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Ischaemic Strokes of Different Etiologies

Stroke due to cardio-embolism

Stroke due to cardio-embolic causes account for up to 25% of all ischaemic strokes. Emboli originating from the heart travel along the circulation supplying the brain and occlude one or more vessels resulting in a stroke. Common causes of emboli formation from the heart include 1) arrhythmias e.g. atrial fibrillation, 2) left ventricular aneurysms due to a prior history of myocardial infarction, 3) infective endocarditis or marantic endocarditis. Patients with deep venous thrombosis of the peripheral circulation and also an underlying patent foramen ovale may also be at increased risk of developing ischaemic stroke as the blood clot can travel to the systemic circulation via the shunt created by the patent foramen ovale.

The non-contrast CT shown here (Figure 1) is from a patient with an ischaemic stroke due to atrial fibrillation. As a result of the erratic contraction of the left atrium, a proportion of the blood within the atrium becomes static resulting in blood clot formation. These emboli can then travel down to the left ventricle and along the aorta to the cerebral and peripheral circulation resulting in ischaemic strokes as well as acute limb ischaemia. Often, the cardiac emboli can occlude multiple vessels of the cerebral vasculature and thus result in infarcts involving multiple territories. This is evident in this case as there are multiple areas of infarct noted – there are hypodensities involving both cerebellar hemispheres arrow_1 (left side affected to a greater extent). Of note is that as a result of the cerebellar infarction, there is significant cytotoxic oedema and the 4th ventricle is obliterated arrow_4. The patient should be monitored closely for any signs and symptoms of raised intracranial pressure and the Neurosurgical colleagues be consulted for surgical means to relieve intracranial pressure, as raised intracranial pressure could be life-threatening if not managed promptly.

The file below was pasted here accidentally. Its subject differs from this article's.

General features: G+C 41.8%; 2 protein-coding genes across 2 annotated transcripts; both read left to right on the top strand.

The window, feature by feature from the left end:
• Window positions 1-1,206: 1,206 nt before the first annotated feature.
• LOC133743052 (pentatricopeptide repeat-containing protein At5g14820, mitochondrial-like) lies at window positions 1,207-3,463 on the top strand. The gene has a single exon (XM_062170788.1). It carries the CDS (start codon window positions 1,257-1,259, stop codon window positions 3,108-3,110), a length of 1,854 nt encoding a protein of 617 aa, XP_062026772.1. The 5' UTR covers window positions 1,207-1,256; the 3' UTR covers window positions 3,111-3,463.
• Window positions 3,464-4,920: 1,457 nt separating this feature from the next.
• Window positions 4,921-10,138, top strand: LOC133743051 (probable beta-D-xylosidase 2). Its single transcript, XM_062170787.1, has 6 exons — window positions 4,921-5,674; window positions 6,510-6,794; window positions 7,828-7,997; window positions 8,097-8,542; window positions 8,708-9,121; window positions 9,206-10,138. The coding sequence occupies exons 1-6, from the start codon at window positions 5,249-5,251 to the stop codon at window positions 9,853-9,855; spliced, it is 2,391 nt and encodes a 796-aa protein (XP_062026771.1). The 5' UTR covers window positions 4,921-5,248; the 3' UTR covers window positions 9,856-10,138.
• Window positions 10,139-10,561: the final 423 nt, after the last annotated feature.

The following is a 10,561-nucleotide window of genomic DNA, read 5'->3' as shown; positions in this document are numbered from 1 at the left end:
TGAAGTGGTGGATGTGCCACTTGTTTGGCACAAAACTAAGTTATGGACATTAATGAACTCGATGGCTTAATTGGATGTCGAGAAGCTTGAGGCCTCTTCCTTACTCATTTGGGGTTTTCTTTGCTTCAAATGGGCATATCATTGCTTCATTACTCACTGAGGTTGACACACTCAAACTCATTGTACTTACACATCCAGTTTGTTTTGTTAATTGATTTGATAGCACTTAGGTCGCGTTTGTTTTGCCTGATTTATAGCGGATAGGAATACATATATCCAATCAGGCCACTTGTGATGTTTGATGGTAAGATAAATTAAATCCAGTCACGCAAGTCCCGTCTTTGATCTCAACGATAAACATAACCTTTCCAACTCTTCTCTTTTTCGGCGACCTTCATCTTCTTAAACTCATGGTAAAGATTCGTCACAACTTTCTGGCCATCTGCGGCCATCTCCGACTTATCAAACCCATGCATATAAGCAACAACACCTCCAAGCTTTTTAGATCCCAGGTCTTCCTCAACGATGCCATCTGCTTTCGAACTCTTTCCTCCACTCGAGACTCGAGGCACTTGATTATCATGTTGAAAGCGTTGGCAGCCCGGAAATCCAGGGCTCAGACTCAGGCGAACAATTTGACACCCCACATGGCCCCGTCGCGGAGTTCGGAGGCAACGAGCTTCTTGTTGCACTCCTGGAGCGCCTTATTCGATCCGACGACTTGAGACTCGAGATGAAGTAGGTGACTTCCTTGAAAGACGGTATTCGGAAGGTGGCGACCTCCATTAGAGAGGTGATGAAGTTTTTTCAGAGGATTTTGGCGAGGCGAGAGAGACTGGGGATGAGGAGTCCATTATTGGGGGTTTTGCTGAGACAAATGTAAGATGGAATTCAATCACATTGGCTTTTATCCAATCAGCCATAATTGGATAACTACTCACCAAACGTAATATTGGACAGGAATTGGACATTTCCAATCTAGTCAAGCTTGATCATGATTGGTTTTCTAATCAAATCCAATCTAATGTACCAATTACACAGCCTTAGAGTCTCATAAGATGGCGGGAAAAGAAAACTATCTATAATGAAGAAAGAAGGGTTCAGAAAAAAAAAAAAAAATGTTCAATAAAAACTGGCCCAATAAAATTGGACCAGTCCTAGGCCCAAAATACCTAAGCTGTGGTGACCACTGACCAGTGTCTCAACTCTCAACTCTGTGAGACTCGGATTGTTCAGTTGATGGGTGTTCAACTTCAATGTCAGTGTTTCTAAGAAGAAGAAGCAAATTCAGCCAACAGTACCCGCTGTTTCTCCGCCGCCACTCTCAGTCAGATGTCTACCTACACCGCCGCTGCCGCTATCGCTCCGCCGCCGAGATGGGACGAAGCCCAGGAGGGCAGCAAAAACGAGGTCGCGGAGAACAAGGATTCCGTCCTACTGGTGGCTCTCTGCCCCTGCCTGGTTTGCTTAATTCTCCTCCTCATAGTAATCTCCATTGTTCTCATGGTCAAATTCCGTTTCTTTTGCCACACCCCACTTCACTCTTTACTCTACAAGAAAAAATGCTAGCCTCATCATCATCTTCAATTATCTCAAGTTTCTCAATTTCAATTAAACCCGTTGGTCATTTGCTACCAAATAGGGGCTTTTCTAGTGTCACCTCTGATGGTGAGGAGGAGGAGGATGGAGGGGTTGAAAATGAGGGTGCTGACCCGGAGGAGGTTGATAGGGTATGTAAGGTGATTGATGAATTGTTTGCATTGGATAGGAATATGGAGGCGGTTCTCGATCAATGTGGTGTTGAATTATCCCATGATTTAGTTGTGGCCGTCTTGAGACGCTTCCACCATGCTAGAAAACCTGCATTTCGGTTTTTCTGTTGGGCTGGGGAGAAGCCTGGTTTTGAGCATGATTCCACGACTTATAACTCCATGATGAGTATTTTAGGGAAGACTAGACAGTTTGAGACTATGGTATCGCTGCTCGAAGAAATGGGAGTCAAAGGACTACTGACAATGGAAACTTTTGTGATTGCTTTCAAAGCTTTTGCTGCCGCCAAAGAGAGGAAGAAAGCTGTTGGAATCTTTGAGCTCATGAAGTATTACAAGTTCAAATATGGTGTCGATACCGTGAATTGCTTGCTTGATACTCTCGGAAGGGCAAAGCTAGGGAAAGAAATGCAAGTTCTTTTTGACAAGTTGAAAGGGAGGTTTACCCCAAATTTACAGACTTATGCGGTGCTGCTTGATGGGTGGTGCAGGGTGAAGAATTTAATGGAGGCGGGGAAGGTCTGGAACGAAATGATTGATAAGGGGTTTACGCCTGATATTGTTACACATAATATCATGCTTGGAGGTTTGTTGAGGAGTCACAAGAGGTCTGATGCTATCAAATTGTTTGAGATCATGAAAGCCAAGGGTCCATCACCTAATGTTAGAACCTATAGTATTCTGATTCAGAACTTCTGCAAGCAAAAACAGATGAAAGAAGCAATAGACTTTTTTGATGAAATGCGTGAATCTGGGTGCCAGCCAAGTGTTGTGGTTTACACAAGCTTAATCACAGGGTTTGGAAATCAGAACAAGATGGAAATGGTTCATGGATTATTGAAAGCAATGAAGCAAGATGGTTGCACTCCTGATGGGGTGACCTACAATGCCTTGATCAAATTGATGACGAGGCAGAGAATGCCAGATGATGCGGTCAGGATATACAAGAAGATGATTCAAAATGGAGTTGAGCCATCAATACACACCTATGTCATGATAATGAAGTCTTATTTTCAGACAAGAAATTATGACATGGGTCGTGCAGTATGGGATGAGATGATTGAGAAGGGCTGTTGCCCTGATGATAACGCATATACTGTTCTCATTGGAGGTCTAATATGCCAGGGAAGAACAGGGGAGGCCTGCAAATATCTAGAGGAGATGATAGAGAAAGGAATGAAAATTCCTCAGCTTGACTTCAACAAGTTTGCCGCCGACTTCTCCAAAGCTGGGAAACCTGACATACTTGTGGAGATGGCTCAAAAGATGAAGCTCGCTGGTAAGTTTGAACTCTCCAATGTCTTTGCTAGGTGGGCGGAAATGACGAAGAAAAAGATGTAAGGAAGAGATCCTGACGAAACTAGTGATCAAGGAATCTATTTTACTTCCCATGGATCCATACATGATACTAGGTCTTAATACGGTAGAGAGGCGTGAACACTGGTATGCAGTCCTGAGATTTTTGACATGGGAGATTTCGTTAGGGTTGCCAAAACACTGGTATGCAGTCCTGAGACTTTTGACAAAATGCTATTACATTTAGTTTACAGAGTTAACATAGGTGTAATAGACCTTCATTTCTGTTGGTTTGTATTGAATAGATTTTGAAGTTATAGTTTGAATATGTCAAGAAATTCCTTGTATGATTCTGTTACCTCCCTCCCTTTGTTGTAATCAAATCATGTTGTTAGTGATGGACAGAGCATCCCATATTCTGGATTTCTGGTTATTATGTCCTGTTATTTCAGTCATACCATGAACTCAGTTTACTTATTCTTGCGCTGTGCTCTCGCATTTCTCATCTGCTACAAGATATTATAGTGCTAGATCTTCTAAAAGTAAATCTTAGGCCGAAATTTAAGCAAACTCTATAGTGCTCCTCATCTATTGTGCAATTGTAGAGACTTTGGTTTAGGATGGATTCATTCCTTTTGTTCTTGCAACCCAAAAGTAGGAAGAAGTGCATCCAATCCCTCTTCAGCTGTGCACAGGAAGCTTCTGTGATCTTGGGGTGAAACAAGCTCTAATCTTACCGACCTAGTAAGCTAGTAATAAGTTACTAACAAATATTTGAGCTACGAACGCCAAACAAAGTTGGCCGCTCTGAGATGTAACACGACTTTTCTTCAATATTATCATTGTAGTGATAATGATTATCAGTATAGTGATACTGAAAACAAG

Patients with ischaemic stroke due to atrial fibrillation should be managed with anticoagulation unless contra-indications are present. Nowadays, besides vitamin K antagonists (warfarin), novel oral anticoagulants (NOACs) are present (e.g. direct thrombin inhibitors and factor Xa inhibitors) which have the advantages of an reduced risk of intracerebral haemorrhage compared to warfarin. In addition, compared to warfarin, NOACs have reduced drug-drug and drug-diet interactions and also does not require regular monitoring of the International Normalised Ratio (INR).

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